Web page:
Political Science 3085 is an upper-level undergraduate course designed to introduce you to quantitative political analysis. Political scientists use statistics and data to explore a wide variety of questions and topics including voting behavior in the United States and other democracies, how democracy influences economic growth, and whether the American public is becoming more or less polarized. These are just a few of the many political questions that political scientists try to answer with quantitative analyses. This course will give you the tools to begin your own examination of these types of questions. This course focuses on issues of research design, hypothesis formation, causation, basic statistical techniques, and how to use computer software to manage data and perform these calculations. By the end of the semester, you will be able to develop testable research questions and hypotheses, design research to answer these questions and hypotheses, apply statistical techniques with quantitative data to answer these questions and hypotheses, present and explain your results using ordinary language, and consume and evaluate academic research and political news that use quantitative data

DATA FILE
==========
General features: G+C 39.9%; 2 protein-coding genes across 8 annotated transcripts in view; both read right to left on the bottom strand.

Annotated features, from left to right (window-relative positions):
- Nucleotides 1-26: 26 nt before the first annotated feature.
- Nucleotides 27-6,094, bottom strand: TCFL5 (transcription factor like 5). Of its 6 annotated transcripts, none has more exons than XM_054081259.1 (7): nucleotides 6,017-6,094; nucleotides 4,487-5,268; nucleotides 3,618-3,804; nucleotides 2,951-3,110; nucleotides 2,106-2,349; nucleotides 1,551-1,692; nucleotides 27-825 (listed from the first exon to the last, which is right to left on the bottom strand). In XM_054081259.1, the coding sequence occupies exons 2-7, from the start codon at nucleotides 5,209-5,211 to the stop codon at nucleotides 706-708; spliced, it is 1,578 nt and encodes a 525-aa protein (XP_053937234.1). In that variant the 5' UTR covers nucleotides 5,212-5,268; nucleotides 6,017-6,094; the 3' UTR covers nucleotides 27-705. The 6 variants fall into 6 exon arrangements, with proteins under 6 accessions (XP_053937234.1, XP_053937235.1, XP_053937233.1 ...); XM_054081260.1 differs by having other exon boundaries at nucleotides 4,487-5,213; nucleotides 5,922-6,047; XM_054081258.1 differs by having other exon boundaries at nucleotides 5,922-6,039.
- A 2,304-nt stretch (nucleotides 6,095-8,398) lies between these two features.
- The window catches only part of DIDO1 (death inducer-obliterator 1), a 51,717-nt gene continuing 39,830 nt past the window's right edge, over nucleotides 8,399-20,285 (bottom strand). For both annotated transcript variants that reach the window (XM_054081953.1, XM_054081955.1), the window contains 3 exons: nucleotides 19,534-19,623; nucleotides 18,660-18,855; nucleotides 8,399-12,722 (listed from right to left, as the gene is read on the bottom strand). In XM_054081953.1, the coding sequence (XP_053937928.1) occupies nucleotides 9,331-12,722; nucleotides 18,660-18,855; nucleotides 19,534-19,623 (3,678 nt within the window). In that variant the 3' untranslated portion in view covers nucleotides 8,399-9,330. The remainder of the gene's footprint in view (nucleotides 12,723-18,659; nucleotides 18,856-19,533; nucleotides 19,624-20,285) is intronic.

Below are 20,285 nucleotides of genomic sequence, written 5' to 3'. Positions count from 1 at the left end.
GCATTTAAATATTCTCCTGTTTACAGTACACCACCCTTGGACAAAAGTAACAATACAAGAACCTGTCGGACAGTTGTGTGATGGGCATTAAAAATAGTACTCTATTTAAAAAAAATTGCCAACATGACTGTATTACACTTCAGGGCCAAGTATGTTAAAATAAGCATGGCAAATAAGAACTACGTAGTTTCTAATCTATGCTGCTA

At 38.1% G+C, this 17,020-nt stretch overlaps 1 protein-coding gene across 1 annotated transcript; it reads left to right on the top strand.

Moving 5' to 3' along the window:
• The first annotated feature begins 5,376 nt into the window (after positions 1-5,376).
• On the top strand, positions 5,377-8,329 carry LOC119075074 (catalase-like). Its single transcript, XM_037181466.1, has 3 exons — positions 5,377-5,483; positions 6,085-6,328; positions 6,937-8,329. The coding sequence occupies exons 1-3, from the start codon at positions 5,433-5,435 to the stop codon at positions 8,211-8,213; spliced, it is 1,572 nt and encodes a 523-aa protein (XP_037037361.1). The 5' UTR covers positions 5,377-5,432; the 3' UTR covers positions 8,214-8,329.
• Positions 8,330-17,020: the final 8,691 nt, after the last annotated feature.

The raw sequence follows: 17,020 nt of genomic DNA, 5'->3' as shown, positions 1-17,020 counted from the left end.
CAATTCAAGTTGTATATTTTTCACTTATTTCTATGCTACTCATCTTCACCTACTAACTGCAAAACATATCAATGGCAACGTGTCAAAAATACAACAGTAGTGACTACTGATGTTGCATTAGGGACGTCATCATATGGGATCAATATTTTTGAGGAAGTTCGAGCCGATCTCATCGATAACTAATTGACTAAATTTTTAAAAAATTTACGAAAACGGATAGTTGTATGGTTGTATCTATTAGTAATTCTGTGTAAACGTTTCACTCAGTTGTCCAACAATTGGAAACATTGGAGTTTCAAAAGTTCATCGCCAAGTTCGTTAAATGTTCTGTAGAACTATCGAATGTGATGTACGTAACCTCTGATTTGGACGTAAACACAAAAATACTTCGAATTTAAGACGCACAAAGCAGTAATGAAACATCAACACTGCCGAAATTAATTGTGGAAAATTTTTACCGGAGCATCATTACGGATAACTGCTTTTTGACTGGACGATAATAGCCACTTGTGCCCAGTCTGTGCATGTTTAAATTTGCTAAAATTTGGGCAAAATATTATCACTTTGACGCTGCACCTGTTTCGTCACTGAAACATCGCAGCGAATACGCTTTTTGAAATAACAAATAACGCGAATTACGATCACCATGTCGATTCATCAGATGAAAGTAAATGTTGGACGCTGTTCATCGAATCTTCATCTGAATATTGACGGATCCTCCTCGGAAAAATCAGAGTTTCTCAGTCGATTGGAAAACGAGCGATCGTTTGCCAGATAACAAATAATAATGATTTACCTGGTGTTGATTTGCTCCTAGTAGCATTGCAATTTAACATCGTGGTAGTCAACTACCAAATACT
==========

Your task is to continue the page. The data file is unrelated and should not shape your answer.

Grading:
30% Midterm Exam
30% Reports/Papers
30% Written Homework
10% Class Participation Other Grading Information: Part of your final paper grade will be based on a presentation of your results during the final week of class.
Exam Format:
Short answer, some of which will involve calculations requiring a calculator.
Class Format:
40% Lecture
15% Discussion
30% Laboratory
15% Small Group Activities Lab time will be built into the assigned time for the course. While a certain amount of lecture is necessary for a class like this, I promise I won't lecture for 3 hours for any class!
Workload:
60-80 Pages Reading Per Week
15 Pages Writing Per Term
1 Exam(s)
1 Paper(s)
1 Presentation(s)
6 Homework Assignment(s)
Textbooks:
https://bookstores.umn.edu/course-lookup/82287/1245
Instructor Supplied Information Last Updated:
21 March 2013

Summer 2024  |  POL 3311 Section 001: Law and Justice: The View From Hollywood (82190)

Instructor(s)
Class Component:
Lecture
Credits:
3 Credits
Grading Basis:
Student Option
Instructor Consent:
No Special Consent Required
Instruction Mode:
In Person
Times and Locations:
May Session
 
05/13/2024 - 05/31/2024
Mon, Tue, Wed, Thu 08:00AM - 11:10AM
UMTC, West Bank
Enrollment Status:
Open (0 of 30 seats filled)
Also Offered:
Course Catalog Description: